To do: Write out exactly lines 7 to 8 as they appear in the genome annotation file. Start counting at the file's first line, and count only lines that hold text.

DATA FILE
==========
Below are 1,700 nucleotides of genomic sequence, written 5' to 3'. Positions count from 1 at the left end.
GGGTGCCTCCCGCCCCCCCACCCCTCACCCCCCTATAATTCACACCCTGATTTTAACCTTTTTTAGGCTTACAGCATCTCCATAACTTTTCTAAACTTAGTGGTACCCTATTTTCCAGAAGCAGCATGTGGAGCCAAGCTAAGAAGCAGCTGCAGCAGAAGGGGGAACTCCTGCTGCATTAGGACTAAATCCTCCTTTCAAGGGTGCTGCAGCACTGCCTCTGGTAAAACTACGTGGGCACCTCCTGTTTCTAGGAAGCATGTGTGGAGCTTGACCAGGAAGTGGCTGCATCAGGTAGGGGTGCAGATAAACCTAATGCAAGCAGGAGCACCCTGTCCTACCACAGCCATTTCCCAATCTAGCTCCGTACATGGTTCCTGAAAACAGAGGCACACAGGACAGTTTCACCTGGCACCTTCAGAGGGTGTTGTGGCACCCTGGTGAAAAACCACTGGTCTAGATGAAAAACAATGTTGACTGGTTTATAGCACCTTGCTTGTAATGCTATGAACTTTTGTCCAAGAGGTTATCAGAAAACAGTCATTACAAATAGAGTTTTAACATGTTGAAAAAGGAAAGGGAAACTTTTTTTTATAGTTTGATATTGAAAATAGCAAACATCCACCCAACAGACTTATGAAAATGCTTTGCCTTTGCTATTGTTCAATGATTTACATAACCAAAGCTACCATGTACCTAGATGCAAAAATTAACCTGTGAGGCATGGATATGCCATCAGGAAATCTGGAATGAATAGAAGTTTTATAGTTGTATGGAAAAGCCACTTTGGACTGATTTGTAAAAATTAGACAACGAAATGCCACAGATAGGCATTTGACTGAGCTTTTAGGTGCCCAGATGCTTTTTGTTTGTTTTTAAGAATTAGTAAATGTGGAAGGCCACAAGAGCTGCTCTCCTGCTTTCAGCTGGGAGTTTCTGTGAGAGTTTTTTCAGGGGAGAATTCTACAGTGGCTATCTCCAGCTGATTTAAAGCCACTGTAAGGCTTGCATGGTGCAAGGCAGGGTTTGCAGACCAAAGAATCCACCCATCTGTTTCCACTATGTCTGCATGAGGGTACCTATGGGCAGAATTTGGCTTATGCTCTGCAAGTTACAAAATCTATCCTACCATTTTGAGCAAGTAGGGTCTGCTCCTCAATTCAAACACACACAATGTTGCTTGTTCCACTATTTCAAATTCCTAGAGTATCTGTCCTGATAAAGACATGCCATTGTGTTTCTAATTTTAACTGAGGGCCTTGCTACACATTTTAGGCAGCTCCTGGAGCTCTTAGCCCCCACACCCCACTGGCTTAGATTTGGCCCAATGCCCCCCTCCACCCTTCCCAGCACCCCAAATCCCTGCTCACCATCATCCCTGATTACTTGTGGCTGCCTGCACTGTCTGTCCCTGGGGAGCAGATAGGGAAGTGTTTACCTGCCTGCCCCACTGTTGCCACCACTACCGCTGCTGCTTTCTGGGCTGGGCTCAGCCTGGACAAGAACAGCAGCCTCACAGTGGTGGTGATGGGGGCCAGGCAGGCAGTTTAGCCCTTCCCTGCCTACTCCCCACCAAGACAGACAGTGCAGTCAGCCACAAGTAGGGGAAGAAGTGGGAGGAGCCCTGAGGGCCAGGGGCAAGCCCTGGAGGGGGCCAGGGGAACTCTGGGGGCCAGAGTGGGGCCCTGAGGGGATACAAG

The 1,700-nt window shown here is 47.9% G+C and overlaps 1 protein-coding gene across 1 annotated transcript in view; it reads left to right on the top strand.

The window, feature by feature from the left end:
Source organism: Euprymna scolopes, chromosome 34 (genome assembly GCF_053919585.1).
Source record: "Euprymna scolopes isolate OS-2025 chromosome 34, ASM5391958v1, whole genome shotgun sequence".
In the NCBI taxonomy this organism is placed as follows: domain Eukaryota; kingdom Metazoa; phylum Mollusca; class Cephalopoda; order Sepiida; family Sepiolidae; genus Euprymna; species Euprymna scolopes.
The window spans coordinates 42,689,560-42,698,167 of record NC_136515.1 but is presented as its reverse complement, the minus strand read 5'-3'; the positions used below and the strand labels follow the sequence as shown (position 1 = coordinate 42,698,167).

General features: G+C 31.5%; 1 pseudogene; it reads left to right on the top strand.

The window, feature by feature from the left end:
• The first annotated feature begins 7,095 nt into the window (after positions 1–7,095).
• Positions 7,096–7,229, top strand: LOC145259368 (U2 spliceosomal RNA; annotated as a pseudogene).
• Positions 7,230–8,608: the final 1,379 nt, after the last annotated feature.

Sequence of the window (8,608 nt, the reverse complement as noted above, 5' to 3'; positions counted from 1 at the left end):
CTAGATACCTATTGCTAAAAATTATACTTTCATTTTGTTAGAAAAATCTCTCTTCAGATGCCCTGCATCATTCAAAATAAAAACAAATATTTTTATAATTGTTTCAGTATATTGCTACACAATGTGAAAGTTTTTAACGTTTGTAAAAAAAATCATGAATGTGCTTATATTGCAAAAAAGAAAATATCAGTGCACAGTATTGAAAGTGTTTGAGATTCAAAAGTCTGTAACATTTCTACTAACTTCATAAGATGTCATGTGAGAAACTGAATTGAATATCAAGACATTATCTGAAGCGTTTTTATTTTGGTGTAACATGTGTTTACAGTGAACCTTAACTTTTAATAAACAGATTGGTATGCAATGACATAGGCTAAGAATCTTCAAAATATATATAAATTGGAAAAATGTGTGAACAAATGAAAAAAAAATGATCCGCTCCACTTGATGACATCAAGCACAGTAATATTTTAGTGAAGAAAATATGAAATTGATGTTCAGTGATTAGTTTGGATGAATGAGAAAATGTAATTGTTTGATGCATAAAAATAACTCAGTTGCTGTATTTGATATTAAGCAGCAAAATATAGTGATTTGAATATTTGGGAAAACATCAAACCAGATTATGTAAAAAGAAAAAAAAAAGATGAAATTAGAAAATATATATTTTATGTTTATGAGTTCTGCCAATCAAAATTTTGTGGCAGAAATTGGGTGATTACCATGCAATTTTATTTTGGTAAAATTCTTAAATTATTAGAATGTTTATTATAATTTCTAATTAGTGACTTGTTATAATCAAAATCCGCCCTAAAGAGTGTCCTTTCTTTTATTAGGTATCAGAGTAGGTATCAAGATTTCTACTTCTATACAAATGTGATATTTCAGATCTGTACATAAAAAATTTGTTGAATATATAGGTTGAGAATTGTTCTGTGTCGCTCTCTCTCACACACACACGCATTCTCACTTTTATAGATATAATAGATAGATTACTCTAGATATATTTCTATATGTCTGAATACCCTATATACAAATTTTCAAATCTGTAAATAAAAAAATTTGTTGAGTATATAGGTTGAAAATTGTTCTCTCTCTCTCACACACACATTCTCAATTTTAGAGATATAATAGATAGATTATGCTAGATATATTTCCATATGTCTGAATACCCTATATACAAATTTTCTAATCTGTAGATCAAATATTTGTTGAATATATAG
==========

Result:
In the NCBI taxonomy this organism is placed as follows: domain Eukaryota; kingdom Metazoa; phylum Mollusca; class Cephalopoda; order Sepiida; family Sepiolidae; genus Euprymna; species Euprymna scolopes.
The window spans coordinates 42,689,560-42,698,167 of record NC_136515.1 but is presented as its reverse complement, the minus strand read 5'-3'; the positions used below and the strand labels follow the sequence as shown (position 1 = coordinate 42,698,167).